NTSB Identification: CEN12FA251
14 CFR Part 91: General Aviation
Accident occurred Saturday, April 21, 2012 in Newcomerstown, OH
Aircraft: CIRRUS DESIGN CORP SR22, registration: N110EB
Injuries: 1 Fatal.

This is preliminary information, subject to change, and may contain errors. Any errors in this report will be corrected when the final report has been completed. NTSB investigators either traveled in support of this investigation or conducted a significant amount of investigative work without any travel, and used data obtained from various sources to prepare this aircraft accident report.

On April 21, 2012, approximately 1220 eastern daylight time, a Cirrus Design Corp SR22, N110EB, registered to Photopheresis INC., of Morristown, New Jersey, was substantially damaged when it impacted heavily wooded terrain in the vicinity of Newcomerstown, Ohio. The private pilot, who was the sole occupant, sustained fatal injuries. Instrument meteorological conditions prevailed in the vicinity and an instrument flight rules (IFR) flight plan was filed. The flight was being operated under the provisions of 14 Code of Federal Regulations Part 91 as a personal cross country flight. The flight originated at 1013 from the Somerset Airport (SMQ), and its intended destination was Ohio State University Airport (OSU), Columbus, Ohio.

According to preliminary radar data and recorded radio communications, approximately 5 minutes prior to the accident, the airplane was in cruise flight at 8,000 feet msl at 156 knots ground speed, when Indianapolis Air Route Traffic Control Center (ARTCC) updated the altimeter setting via radio. The pilot acknowledged the call and sounded normal. No other transmissions were from received from the pilot.

Preliminary radar data showed the airplane begin a descending right turn with airspeed increasing slightly through the turn and then suddenly decreasing to 61 knots as the radius of the turn decreased. The airplane had turned approximately 270 degrees of heading and descended to an altitude of 4,900 feet msl before radar contact was lost.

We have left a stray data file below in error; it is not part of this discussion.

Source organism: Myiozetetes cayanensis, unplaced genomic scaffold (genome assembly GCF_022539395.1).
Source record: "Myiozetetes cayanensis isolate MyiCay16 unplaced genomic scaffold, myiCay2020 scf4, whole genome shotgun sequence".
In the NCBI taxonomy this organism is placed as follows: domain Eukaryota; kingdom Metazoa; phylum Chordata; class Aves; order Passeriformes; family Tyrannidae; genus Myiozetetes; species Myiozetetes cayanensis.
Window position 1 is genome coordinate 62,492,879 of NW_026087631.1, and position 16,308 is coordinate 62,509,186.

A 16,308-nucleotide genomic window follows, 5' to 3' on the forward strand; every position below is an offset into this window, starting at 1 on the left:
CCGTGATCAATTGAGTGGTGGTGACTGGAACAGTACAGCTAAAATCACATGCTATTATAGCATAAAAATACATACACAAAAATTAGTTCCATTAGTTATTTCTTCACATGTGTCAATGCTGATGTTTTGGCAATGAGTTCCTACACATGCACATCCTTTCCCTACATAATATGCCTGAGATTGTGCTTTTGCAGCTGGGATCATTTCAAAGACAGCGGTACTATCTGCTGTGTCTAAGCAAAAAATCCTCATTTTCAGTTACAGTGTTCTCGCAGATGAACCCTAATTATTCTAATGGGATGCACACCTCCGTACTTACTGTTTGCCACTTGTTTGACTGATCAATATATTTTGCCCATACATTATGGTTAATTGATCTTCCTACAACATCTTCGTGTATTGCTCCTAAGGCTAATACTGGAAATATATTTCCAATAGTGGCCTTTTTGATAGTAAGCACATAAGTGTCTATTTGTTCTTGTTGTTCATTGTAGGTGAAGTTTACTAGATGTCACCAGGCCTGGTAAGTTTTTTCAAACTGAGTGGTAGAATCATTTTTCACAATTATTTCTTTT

The airplane's main wreckage (cabin and engine) was located on a heavily wooded hillside at 40°14'58.32" North latitude, 81°32'44.95" West longitude at an approximate elevation of 1,060 feet msl. The direction of energy was about 093 degrees magnetic. The hillside had a 10-degree upslope. The initial point of impact consisted of two trees 31 feet apart from one another. One tree had missing bark and tree scars on one of its large branches approximately 44 feet above the ground. The second tree’s trunk was broke off approximately 34 feet above the ground. Three more tree trunks in the direction of energy ranging in size from 4-8 inches were freshly broken off. The remainder of the airplane was severely fragmented and dispersed over a debris field that measured roughly 370 feet long by about 250 feet wide at its widest point. Evidence of spot fires were present throughout the debris field. Brown wilted vegetation was present that was consistent with fuel damage. Evidence at the site was consistent with the airplane impacting the trees approximately 25-30 degrees nose down and about level wings.

The airplane's Cirrus Airframe Parachute System (CAPS) system was examined at the accident site and evidence showed that it had not deployed prior to impact.

The airplane's Remote Data Module (RDM) was located in the debris field and taken into custody by the NSTB IIC for examination at the NTSB Vehicle Recorder Laboratory, Washington DC.

There were no eye-witnesses to the accident, however, a boy who was a passenger of a car reported that he thought that he saw the airplane coming out of the clouds in a descent before it disappeared out of sight behind a tree line. He stated that he then saw black smoke.

The closest weather reporting location to the accident site was from Zanesville Municipal Airport (KZZV), Zanesville, Ohio, located approximately 24 miles southwest of the accident site at an elevation of 900 feet. The airport had an un-augmented ASOS and reported the following conditions at the approximate time of the accident: Zanesville (KZZV) special weather observation at 1222 EDT (1622Z), automated, wind from 340º at 5 knots, visibility 7 miles in light rain, ceiling broken at 800 feet agl, overcast at 1,200 feet, temperature 6º C, dew point 4º C, altimeter 29.89 inches of Hg. Remarks - automated observation system, ceiling 600 variable 1,000 feet, hourly precipitation 0.01 inch.

After the on-scene phase of the investigation, the airplane wreckage was recovered to Atlanta Air Salvage, Atlanta, Georgia.

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